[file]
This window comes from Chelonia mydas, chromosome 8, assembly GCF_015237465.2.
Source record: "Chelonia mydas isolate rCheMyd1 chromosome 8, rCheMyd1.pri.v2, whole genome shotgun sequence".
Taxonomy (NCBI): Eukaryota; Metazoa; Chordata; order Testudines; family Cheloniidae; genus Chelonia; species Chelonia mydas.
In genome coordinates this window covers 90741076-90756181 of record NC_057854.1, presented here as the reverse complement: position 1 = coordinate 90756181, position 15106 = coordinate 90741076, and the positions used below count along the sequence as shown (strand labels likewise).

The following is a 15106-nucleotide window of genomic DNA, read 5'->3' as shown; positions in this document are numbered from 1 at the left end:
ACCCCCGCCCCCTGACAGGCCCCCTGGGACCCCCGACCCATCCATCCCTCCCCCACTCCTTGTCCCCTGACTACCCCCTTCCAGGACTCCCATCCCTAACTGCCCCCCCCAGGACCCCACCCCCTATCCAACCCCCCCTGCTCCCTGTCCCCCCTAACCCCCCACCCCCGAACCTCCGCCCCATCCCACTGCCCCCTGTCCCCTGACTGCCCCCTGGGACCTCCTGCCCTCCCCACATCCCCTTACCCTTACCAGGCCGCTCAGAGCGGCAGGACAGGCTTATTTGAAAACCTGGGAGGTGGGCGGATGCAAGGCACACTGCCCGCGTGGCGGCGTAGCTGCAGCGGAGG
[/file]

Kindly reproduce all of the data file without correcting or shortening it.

This window comes from Chelonia mydas, chromosome 8, assembly GCF_015237465.2.
Source record: "Chelonia mydas isolate rCheMyd1 chromosome 8, rCheMyd1.pri.v2, whole genome shotgun sequence".
Taxonomy (NCBI): Eukaryota; Metazoa; Chordata; order Testudines; family Cheloniidae; genus Chelonia; species Chelonia mydas.
In genome coordinates this window covers 90741076-90756181 of record NC_057854.1, presented here as the reverse complement: position 1 = coordinate 90756181, position 15106 = coordinate 90741076, and the positions used below count along the sequence as shown (strand labels likewise).

The following is a 15106-nucleotide window of genomic DNA, read 5'->3' as shown; positions in this document are numbered from 1 at the left end:
ACCCCCGCCCCCTGACAGGCCCCCTGGGACCCCCGACCCATCCATCCCTCCCCCACTCCTTGTCCCCTGACTACCCCCTTCCAGGACTCCCATCCCTAACTGCCCCCCCCAGGACCCCACCCCCTATCCAACCCCCCCTGCTCCCTGTCCCCCCTAACCCCCCACCCCCGAACCTCCGCCCCATCCCACTGCCCCCTGTCCCCTGACTGCCCCCTGGGACCTCCTGCCCTCCCCACATCCCCTTACCCTTACCAGGCCGCTCAGAGCGGCAGGACAGGCTTATTTGAAAACCTGGGAGGTGGGCGGATGCAAGGCACACTGCCCGCGTGGCGGCGTAGCTGCAGCGGAGG